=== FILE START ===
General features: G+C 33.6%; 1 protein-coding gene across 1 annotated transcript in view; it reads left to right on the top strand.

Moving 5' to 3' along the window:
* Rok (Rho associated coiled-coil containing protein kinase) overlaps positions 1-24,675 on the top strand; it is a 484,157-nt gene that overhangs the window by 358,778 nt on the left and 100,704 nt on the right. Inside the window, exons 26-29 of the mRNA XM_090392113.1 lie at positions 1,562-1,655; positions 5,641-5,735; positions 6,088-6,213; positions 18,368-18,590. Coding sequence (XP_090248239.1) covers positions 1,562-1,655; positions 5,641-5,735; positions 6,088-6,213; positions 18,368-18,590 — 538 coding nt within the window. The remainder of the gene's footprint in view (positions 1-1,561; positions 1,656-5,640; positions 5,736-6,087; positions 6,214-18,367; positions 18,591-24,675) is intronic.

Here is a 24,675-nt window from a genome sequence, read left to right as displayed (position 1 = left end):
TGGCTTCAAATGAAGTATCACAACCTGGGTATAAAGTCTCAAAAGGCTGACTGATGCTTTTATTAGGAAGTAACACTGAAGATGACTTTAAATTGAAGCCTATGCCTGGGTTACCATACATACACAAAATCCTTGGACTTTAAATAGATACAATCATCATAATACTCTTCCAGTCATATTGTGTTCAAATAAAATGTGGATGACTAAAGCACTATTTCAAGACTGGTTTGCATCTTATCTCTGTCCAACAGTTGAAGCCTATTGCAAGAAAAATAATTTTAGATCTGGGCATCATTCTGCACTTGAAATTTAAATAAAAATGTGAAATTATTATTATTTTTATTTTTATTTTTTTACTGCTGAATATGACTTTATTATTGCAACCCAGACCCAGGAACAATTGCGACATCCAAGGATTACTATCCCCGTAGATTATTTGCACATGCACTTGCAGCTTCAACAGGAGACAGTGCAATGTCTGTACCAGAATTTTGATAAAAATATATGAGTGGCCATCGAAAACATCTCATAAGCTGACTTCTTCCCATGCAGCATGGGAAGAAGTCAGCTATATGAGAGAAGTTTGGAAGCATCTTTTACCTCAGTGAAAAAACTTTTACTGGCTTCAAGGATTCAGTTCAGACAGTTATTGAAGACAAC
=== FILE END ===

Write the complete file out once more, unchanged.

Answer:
General features: G+C 33.6%; 1 protein-coding gene across 1 annotated transcript in view; it reads left to right on the top strand.

Moving 5' to 3' along the window:
* Rok (Rho associated coiled-coil containing protein kinase) overlaps positions 1-24,675 on the top strand; it is a 484,157-nt gene that overhangs the window by 358,778 nt on the left and 100,704 nt on the right. Inside the window, exons 26-29 of the mRNA XM_090392113.1 lie at positions 1,562-1,655; positions 5,641-5,735; positions 6,088-6,213; positions 18,368-18,590. Coding sequence (XP_090248239.1) covers positions 1,562-1,655; positions 5,641-5,735; positions 6,088-6,213; positions 18,368-18,590 — 538 coding nt within the window. The remainder of the gene's footprint in view (positions 1-1,561; positions 1,656-5,640; positions 5,736-6,087; positions 6,214-18,367; positions 18,591-24,675) is intronic.

Here is a 24,675-nt window from a genome sequence, read left to right as displayed (position 1 = left end):
TGGCTTCAAATGAAGTATCACAACCTGGGTATAAAGTCTCAAAAGGCTGACTGATGCTTTTATTAGGAAGTAACACTGAAGATGACTTTAAATTGAAGCCTATGCCTGGGTTACCATACATACACAAAATCCTTGGACTTTAAATAGATACAATCATCATAATACTCTTCCAGTCATATTGTGTTCAAATAAAATGTGGATGACTAAAGCACTATTTCAAGACTGGTTTGCATCTTATCTCTGTCCAACAGTTGAAGCCTATTGCAAGAAAAATAATTTTAGATCTGGGCATCATTCTGCACTTGAAATTTAAATAAAAATGTGAAATTATTATTATTTTTATTTTTATTTTTTTACTGCTGAATATGACTTTATTATTGCAACCCAGACCCAGGAACAATTGCGACATCCAAGGATTACTATCCCCGTAGATTATTTGCACATGCACTTGCAGCTTCAACAGGAGACAGTGCAATGTCTGTACCAGAATTTTGATAAAAATATATGAGTGGCCATCGAAAACATCTCATAAGCTGACTTCTTCCCATGCAGCATGGGAAGAAGTCAGCTATATGAGAGAAGTTTGGAAGCATCTTTTACCTCAGTGAAAAAACTTTTACTGGCTTCAAGGATTCAGTTCAGACAGTTATTGAAGACAAC